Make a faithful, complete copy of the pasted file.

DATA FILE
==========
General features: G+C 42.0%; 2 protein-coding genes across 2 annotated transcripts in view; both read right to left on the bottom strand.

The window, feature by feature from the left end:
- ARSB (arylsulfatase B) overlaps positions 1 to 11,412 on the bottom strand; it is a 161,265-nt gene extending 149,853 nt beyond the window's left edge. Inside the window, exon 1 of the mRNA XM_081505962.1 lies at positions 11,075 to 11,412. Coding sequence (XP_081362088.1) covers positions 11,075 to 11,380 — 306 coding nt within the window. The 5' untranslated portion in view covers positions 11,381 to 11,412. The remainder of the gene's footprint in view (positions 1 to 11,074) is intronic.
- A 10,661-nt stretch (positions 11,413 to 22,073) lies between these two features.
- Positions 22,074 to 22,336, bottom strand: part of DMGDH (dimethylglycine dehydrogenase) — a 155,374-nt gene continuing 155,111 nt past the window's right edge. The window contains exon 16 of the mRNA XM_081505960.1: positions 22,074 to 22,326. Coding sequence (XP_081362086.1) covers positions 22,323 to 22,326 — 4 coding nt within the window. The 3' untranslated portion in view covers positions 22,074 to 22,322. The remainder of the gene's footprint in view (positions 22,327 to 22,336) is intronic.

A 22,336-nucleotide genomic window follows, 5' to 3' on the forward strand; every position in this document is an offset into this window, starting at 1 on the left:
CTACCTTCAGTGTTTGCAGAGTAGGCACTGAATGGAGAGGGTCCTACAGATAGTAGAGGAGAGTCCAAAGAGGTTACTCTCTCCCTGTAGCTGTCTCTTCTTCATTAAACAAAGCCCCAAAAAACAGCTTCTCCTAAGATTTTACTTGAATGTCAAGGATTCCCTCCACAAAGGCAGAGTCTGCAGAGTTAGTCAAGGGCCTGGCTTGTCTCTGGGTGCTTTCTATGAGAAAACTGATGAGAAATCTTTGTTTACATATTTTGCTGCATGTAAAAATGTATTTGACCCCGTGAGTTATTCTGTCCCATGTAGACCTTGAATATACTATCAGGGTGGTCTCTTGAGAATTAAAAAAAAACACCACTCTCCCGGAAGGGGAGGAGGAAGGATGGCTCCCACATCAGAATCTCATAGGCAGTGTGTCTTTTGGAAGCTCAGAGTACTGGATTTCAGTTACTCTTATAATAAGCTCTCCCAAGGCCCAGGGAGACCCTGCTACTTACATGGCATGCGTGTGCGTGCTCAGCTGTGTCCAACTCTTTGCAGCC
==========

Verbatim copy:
General features: G+C 42.0%; 2 protein-coding genes across 2 annotated transcripts in view; both read right to left on the bottom strand.

The window, feature by feature from the left end:
- ARSB (arylsulfatase B) overlaps positions 1 to 11,412 on the bottom strand; it is a 161,265-nt gene extending 149,853 nt beyond the window's left edge. Inside the window, exon 1 of the mRNA XM_081505962.1 lies at positions 11,075 to 11,412. Coding sequence (XP_081362088.1) covers positions 11,075 to 11,380 — 306 coding nt within the window. The 5' untranslated portion in view covers positions 11,381 to 11,412. The remainder of the gene's footprint in view (positions 1 to 11,074) is intronic.
- A 10,661-nt stretch (positions 11,413 to 22,073) lies between these two features.
- Positions 22,074 to 22,336, bottom strand: part of DMGDH (dimethylglycine dehydrogenase) — a 155,374-nt gene continuing 155,111 nt past the window's right edge. The window contains exon 16 of the mRNA XM_081505960.1: positions 22,074 to 22,326. Coding sequence (XP_081362086.1) covers positions 22,323 to 22,326 — 4 coding nt within the window. The 3' untranslated portion in view covers positions 22,074 to 22,322. The remainder of the gene's footprint in view (positions 22,327 to 22,336) is intronic.

A 22,336-nucleotide genomic window follows, 5' to 3' on the forward strand; every position in this document is an offset into this window, starting at 1 on the left:
CTACCTTCAGTGTTTGCAGAGTAGGCACTGAATGGAGAGGGTCCTACAGATAGTAGAGGAGAGTCCAAAGAGGTTACTCTCTCCCTGTAGCTGTCTCTTCTTCATTAAACAAAGCCCCAAAAAACAGCTTCTCCTAAGATTTTACTTGAATGTCAAGGATTCCCTCCACAAAGGCAGAGTCTGCAGAGTTAGTCAAGGGCCTGGCTTGTCTCTGGGTGCTTTCTATGAGAAAACTGATGAGAAATCTTTGTTTACATATTTTGCTGCATGTAAAAATGTATTTGACCCCGTGAGTTATTCTGTCCCATGTAGACCTTGAATATACTATCAGGGTGGTCTCTTGAGAATTAAAAAAAAACACCACTCTCCCGGAAGGGGAGGAGGAAGGATGGCTCCCACATCAGAATCTCATAGGCAGTGTGTCTTTTGGAAGCTCAGAGTACTGGATTTCAGTTACTCTTATAATAAGCTCTCCCAAGGCCCAGGGAGACCCTGCTACTTACATGGCATGCGTGTGCGTGCTCAGCTGTGTCCAACTCTTTGCAGCC